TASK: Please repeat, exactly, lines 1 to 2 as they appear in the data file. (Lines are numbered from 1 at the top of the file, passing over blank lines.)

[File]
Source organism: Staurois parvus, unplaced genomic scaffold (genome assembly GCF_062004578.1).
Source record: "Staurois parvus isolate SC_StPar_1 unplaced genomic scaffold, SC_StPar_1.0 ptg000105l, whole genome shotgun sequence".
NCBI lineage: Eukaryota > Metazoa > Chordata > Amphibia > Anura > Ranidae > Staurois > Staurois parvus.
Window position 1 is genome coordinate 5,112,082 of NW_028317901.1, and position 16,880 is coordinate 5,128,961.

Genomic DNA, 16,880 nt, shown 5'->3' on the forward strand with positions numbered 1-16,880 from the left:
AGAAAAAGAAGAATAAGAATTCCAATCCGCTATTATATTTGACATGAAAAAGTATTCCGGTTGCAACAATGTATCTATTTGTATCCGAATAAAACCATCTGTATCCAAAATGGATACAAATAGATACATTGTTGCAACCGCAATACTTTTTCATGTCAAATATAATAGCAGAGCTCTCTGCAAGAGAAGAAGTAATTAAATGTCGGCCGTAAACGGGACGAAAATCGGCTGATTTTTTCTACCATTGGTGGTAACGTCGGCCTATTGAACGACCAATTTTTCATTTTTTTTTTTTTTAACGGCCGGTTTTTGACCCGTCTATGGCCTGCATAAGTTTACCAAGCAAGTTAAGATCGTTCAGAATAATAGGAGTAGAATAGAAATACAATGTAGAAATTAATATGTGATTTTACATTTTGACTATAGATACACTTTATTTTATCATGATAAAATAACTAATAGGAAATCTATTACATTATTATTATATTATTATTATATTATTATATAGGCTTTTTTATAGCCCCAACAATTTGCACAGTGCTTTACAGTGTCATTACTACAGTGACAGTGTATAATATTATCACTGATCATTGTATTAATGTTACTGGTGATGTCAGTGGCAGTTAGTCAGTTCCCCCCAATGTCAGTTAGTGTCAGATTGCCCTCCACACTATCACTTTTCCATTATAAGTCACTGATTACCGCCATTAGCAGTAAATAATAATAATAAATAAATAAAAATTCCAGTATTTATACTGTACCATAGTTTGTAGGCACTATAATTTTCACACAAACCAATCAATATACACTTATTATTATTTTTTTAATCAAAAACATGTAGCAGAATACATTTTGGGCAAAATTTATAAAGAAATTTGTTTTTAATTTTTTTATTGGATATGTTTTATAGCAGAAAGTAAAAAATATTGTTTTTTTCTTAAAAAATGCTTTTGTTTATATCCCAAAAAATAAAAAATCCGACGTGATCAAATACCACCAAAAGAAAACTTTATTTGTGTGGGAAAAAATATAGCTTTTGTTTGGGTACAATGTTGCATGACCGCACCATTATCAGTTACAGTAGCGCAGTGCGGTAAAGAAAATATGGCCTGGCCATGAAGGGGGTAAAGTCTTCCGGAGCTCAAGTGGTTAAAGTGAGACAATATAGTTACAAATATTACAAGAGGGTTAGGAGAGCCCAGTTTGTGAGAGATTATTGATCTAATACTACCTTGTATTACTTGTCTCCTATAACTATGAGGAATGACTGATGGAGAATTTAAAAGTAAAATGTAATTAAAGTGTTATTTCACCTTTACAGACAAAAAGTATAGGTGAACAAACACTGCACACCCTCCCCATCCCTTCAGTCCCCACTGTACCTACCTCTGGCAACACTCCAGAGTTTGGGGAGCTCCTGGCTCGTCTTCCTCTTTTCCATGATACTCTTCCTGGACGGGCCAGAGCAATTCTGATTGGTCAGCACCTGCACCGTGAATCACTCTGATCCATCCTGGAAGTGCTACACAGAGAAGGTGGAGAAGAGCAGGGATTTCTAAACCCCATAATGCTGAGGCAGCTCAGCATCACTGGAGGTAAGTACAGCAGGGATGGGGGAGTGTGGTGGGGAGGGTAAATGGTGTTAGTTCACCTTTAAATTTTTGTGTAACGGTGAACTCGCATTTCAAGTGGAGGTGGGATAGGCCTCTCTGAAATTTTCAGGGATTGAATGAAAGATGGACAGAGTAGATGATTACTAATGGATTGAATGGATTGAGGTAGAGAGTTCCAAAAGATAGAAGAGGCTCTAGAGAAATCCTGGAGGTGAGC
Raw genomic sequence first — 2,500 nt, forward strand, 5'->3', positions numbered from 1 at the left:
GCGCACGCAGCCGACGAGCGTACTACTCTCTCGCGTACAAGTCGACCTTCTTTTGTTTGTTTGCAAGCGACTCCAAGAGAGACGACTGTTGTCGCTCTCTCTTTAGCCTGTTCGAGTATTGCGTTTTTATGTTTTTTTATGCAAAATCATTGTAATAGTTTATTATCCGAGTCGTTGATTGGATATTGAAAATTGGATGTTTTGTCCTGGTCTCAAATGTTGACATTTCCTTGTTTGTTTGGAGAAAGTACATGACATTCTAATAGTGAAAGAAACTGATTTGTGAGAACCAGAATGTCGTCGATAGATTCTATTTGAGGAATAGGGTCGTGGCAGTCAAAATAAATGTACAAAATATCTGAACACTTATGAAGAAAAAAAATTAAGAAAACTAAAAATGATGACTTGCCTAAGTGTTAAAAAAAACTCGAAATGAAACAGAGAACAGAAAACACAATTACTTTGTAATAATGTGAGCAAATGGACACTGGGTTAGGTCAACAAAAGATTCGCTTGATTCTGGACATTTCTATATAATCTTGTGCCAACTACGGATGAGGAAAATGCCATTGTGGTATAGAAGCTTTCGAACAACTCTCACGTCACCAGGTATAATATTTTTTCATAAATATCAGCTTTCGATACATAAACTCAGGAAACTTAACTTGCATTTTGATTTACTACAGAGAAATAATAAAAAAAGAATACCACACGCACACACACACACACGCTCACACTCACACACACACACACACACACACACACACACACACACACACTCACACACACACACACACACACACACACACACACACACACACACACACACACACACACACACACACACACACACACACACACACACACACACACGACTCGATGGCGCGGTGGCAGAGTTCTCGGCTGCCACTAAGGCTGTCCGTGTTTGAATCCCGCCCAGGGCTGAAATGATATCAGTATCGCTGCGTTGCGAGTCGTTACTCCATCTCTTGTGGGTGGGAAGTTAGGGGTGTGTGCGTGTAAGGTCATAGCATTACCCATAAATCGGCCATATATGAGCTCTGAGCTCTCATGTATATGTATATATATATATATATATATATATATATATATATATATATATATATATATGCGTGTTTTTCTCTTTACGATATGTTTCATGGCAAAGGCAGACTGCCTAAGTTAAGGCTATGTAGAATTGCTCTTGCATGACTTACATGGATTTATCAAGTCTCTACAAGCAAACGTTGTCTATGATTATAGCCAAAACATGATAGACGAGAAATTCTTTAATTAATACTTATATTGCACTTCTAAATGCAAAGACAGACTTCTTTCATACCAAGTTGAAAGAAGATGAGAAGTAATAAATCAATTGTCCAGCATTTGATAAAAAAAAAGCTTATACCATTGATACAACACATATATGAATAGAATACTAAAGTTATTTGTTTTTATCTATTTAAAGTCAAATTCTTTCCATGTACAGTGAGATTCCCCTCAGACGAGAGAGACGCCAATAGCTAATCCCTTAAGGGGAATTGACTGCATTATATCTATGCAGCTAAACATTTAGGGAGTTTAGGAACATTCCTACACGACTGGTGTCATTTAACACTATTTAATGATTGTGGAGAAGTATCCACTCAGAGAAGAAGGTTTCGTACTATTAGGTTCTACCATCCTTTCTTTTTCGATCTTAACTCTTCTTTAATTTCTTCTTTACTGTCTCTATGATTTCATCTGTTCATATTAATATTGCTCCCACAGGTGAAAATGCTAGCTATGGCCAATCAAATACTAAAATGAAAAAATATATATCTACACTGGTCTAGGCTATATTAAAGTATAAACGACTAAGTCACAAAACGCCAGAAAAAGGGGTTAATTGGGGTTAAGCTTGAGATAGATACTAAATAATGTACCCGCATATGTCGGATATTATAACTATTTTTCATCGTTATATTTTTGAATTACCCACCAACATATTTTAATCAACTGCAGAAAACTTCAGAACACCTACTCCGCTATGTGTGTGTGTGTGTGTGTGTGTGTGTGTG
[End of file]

Source organism: Staurois parvus, unplaced genomic scaffold (genome assembly GCF_062004578.1).
Source record: "Staurois parvus isolate SC_StPar_1 unplaced genomic scaffold, SC_StPar_1.0 ptg000105l, whole genome shotgun sequence".